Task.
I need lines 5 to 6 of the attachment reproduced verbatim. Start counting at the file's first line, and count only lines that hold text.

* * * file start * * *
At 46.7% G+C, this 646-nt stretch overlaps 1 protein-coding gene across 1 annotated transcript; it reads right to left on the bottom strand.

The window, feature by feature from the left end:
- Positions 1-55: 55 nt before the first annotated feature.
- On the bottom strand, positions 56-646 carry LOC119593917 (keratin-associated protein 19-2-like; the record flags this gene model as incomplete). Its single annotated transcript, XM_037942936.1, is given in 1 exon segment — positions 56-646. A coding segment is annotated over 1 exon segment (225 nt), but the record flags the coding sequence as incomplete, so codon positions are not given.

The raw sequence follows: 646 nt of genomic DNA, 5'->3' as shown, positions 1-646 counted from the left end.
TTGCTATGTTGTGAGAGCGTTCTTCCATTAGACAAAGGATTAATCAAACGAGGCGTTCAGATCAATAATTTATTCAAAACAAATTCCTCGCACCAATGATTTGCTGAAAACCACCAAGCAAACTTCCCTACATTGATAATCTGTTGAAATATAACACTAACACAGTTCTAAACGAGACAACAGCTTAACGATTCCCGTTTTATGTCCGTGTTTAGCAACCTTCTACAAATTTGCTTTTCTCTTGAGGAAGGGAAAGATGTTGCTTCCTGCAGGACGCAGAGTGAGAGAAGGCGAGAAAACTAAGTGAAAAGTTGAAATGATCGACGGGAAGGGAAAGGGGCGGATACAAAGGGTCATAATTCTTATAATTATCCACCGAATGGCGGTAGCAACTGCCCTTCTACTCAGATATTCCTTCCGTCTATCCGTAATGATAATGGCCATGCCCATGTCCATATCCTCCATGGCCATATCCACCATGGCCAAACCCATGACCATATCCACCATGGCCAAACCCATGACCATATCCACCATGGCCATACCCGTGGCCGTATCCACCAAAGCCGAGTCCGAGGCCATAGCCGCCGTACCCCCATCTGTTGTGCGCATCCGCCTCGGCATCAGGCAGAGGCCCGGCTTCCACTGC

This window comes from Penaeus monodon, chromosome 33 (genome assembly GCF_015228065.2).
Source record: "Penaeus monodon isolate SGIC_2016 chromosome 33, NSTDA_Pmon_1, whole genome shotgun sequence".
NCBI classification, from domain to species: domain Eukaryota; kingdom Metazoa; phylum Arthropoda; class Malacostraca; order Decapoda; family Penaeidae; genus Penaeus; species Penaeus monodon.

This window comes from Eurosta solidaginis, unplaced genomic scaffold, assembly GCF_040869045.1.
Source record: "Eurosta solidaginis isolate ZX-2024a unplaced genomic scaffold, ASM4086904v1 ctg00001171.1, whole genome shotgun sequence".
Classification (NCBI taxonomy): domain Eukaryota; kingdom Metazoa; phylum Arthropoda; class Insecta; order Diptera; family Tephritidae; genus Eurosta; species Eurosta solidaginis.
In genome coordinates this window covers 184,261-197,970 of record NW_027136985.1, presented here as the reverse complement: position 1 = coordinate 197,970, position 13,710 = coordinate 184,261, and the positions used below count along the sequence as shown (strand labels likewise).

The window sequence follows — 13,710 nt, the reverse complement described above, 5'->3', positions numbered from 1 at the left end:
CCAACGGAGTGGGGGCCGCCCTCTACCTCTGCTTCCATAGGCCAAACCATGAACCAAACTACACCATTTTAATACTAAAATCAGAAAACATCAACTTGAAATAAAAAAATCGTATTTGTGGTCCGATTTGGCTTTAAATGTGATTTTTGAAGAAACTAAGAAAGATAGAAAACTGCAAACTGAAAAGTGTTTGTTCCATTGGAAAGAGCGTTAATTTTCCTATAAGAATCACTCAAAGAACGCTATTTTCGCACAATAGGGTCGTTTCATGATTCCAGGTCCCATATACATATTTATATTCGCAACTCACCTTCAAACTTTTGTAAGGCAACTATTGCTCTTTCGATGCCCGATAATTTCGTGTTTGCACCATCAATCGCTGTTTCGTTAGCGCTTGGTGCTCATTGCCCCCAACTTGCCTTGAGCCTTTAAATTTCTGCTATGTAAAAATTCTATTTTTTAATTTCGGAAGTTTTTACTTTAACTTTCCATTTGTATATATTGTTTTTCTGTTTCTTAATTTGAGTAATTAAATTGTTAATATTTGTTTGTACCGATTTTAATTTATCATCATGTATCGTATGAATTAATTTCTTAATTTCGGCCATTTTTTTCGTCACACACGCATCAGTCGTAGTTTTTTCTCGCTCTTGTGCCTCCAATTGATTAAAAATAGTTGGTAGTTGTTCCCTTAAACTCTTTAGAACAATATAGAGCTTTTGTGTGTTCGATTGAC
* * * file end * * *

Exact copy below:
The raw sequence follows: 646 nt of genomic DNA, 5'->3' as shown, positions 1-646 counted from the left end.
TTGCTATGTTGTGAGAGCGTTCTTCCATTAGACAAAGGATTAATCAAACGAGGCGTTCAGATCAATAATTTATTCAAAACAAATTCCTCGCACCAATGATTTGCTGAAAACCACCAAGCAAACTTCCCTACATTGATAATCTGTTGAAATATAACACTAACACAGTTCTAAACGAGACAACAGCTTAACGATTCCCGTTTTATGTCCGTGTTTAGCAACCTTCTACAAATTTGCTTTTCTCTTGAGGAAGGGAAAGATGTTGCTTCCTGCAGGACGCAGAGTGAGAGAAGGCGAGAAAACTAAGTGAAAAGTTGAAATGATCGACGGGAAGGGAAAGGGGCGGATACAAAGGGTCATAATTCTTATAATTATCCACCGAATGGCGGTAGCAACTGCCCTTCTACTCAGATATTCCTTCCGTCTATCCGTAATGATAATGGCCATGCCCATGTCCATATCCTCCATGGCCATATCCACCATGGCCAAACCCATGACCATATCCACCATGGCCAAACCCATGACCATATCCACCATGGCCATACCCGTGGCCGTATCCACCAAAGCCGAGTCCGAGGCCATAGCCGCCGTACCCCCATCTGTTGTGCGCATCCGCCTCGGCATCAGGCAGAGGCCCGGCTTCCACTGC